Blackburn - Cob Wall
Daisyfield : BB1 5LB
Blackburn - Cob Wall : Map credit National Library of Scotland Blackburn - Cob Wall : Image credit Wiki Commons Cob Wall was a cricket field adjoining Daisyfield station and Cob wall cricket club was formed in 1874. The Cob Wall cricket club Athletic Festival was held annually from 1872 and bicycle racing was included from 1876. The July 15th 1876 sports included a two miles amateur handicap race in which A Baldwin of Blackburn, riding a 50 inch wheel, won the race from four other competitors, time 8m 10s. The other events were amateur and professional running, high jump, hurdles and wrestling, there were 5,000 spectators. The bicycle races took place on grass, with a marked out lap of just under a quarter of a mile.

Bicycle racing was included in the sports spasmodically over the next few years. A three miles bicycle race was included in the 1879 sports, which attracted only five competitors. The famous runner and infamous cycling coach Choppy Warburton** ran off scratch in the three miles flat race. On June 28th 1880, Choppy Warburton ran to a world record, covering twenty miles in two hours.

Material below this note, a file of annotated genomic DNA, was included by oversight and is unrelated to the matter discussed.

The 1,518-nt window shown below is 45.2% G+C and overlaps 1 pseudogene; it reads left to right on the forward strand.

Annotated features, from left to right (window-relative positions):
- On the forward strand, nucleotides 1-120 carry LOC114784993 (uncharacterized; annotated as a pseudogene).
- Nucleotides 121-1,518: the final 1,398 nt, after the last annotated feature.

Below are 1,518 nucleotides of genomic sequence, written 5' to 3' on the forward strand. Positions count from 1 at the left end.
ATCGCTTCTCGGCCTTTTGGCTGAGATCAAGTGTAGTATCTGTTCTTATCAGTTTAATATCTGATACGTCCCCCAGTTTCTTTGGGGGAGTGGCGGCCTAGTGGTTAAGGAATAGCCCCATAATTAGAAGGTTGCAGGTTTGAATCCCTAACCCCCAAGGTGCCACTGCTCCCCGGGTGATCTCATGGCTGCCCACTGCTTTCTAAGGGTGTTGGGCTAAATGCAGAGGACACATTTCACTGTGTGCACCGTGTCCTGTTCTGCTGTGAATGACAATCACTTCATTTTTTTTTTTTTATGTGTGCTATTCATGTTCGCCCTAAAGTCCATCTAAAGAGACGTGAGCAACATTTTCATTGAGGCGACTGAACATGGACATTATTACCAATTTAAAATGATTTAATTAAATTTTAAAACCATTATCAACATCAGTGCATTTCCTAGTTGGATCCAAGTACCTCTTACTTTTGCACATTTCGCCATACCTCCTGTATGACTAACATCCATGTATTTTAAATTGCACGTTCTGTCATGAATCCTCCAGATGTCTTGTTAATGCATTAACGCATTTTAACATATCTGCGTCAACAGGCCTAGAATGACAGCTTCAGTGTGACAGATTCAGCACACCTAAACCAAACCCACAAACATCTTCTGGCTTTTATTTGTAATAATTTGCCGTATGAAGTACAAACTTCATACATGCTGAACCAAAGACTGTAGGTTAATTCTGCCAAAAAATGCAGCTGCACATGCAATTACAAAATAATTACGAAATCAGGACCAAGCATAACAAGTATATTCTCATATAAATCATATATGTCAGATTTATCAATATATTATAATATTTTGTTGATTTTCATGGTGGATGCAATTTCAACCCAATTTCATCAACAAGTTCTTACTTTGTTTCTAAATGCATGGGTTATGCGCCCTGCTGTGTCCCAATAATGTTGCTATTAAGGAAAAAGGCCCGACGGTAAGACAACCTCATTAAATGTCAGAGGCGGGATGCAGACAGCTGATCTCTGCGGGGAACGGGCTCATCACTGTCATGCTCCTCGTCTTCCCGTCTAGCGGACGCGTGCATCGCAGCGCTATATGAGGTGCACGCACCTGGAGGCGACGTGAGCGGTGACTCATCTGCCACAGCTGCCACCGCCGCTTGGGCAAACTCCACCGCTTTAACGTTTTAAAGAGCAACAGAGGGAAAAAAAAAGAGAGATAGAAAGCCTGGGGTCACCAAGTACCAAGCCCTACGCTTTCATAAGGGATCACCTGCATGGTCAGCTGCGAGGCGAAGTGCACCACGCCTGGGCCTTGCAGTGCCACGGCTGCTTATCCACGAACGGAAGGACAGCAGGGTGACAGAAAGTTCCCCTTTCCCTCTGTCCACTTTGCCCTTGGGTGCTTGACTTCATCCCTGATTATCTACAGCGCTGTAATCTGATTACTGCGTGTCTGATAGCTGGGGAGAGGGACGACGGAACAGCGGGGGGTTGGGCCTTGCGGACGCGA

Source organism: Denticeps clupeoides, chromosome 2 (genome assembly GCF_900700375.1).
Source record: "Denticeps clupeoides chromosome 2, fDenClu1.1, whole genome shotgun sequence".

The annual athletics meetings and bicycle races at Cob Hall stopped after 1879. By 1890, the ground had been sold for development. The site of the Cob Wall ground was near the present day Daisyfield Primary School and Moss Street.

** Choppy Warburton was a successful runner in his youth, but his athletic career was blighted by race fixing. After running, Choppy turned to coaching cyclists and signed up Arthur Linton and Jimmy Michael, who were two of the most famous track riders of the time. Jimmy Michael rode in the famous ‘Chain Wars' meeting at Catford in June 1896 where Warburton was suspected of doping Michael for race fixing purposes. Warburton and Michael were duly suspended by the NCU. Shortly after this, Arthur Linton, Warburton's other star rider, died and by the end of the following year, Warburton himself was dead from a heart attack, aged 52. Warburton's nickname 'Choppy' came from his father, a sailor, who always responded with ‘choppy' when he was asked what weather he had encountered on his voyage.

Refs     : [p]
Photos : Wiki Commons
Maps    : National Library of Scotland